A model-centric view is what quants hold on to. Quants are the mathematical brains of the bank. Their deliverables are mainly pricing models. A pricing model is the end result of a set of assumptions on how the market evolves and how the evolution reflects on the value of the trade. Once the pricing model is developed and delivered, the quant can consider his task accomplished for the particular product under consideration. Therefore, their natural view of trades is from this angle.

A simple example may help elucidate the model-centric view. In order to come up with a model to price an equity option, we can make a reasonable assumption about equity prices that the daily returns of a particular stock is a random variable with a Gaussian distribution. The resulting probability distribution of the spot price of the underlying equity is the well-known lognormal distribution. The standard deviation of the daily returns is related to the volatility of the stock, which we can determine from historical price data. Once we annualize it (to consider the standard deviation of the annual returns), we get the stock volatility.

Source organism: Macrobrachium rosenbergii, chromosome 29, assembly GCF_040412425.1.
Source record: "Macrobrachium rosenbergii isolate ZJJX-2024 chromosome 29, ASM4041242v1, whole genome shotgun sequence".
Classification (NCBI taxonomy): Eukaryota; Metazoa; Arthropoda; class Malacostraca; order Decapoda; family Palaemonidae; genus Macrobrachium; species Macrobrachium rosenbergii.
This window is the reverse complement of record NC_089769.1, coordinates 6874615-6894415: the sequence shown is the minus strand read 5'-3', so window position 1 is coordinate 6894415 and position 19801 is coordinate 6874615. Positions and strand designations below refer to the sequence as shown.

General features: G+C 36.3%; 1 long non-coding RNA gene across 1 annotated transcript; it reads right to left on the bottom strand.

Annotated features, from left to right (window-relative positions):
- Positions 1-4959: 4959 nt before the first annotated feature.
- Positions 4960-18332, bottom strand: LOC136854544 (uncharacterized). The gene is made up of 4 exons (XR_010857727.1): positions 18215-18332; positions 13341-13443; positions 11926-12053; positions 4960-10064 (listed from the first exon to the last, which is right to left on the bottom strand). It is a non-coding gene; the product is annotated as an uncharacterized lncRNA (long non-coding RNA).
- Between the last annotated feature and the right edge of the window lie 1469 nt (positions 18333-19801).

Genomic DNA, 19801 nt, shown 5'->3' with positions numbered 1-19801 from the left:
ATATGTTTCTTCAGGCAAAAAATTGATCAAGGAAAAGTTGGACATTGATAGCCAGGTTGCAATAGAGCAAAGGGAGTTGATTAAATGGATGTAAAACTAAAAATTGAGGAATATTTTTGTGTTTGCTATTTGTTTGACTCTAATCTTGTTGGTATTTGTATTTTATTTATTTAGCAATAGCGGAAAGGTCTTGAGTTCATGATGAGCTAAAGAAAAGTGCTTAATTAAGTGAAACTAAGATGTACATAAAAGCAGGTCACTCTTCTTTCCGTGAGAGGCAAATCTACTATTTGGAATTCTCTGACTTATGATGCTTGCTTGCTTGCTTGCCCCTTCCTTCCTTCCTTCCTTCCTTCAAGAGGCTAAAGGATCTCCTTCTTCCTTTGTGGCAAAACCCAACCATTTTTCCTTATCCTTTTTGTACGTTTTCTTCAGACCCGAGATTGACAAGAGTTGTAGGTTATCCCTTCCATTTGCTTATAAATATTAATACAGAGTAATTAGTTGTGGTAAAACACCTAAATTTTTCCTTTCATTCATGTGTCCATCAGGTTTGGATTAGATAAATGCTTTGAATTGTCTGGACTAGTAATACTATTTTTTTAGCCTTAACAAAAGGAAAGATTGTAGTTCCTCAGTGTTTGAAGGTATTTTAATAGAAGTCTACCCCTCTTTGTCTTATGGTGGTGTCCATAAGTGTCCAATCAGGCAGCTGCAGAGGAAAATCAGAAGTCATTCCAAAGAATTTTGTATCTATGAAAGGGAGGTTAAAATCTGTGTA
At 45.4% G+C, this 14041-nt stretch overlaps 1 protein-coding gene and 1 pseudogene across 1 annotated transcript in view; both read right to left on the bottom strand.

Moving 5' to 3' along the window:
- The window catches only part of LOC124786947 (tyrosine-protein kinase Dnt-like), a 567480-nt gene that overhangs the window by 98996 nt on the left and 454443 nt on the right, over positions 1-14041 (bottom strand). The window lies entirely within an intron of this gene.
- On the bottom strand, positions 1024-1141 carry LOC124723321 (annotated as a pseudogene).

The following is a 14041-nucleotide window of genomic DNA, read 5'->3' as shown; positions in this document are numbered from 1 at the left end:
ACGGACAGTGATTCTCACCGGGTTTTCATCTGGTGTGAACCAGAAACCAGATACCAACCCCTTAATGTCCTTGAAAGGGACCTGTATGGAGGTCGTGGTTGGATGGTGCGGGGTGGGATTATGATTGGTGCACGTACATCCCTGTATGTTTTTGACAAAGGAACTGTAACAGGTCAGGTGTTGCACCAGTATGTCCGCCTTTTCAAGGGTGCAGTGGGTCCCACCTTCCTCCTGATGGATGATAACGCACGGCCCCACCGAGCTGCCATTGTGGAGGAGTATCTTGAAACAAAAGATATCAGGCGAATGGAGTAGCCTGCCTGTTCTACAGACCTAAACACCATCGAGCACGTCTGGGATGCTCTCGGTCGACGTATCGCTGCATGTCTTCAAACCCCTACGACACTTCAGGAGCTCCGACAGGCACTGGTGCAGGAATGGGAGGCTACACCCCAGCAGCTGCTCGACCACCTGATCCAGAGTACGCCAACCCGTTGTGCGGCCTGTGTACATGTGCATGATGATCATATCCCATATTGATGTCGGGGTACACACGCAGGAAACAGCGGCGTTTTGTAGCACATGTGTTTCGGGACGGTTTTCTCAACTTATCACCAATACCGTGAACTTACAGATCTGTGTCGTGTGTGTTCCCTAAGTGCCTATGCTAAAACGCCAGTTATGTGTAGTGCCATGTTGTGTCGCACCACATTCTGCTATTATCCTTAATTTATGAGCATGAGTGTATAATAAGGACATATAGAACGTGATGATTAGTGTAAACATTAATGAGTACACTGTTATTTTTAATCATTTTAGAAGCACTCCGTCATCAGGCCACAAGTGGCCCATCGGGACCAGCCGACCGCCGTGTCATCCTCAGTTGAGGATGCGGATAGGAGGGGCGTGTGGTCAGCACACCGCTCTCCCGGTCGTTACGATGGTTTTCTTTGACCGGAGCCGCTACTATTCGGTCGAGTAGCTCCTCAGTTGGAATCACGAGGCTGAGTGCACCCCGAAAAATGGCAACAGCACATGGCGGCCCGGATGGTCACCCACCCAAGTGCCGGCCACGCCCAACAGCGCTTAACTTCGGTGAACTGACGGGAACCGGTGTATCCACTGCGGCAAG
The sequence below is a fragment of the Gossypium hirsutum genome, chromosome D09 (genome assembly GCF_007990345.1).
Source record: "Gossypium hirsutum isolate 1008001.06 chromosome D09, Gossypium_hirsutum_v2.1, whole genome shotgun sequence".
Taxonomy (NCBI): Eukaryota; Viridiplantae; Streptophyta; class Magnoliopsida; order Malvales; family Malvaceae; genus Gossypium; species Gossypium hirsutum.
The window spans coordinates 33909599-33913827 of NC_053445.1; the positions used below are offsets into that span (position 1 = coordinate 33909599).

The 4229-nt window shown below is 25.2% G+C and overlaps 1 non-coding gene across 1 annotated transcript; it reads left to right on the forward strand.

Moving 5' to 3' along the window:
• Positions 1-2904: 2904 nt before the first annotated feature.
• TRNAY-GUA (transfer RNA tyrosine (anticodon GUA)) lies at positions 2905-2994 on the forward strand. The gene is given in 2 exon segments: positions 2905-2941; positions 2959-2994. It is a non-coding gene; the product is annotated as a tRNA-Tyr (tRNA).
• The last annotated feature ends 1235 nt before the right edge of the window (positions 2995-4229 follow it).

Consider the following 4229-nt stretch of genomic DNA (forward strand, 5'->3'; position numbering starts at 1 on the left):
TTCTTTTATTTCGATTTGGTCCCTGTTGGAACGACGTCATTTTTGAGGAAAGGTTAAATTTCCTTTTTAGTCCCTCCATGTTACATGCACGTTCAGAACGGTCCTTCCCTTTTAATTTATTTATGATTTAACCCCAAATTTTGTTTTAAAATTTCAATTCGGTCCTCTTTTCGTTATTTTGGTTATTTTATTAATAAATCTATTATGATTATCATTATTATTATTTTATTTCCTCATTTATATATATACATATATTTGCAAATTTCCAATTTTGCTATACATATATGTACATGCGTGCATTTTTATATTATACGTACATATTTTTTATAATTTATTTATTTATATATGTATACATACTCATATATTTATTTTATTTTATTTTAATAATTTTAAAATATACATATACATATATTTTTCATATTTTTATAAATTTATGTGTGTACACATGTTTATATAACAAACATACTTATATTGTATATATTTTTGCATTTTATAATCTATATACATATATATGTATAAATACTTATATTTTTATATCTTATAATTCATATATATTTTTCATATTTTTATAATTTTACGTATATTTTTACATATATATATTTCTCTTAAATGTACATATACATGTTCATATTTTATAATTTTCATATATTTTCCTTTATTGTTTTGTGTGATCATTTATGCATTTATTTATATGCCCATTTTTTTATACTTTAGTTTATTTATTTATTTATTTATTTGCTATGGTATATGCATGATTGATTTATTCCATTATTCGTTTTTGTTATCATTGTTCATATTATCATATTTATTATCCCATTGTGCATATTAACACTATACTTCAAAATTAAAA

If we make a further assumption that the volatility is constant over time, we have all the ingredients for the famous Black–Scholes partial differential equation, which equates the returns of a portfolio consisting of the option and a fraction of its underlying to the risk-free rate of return. The Nobel Prize winning solution to this equation is ...

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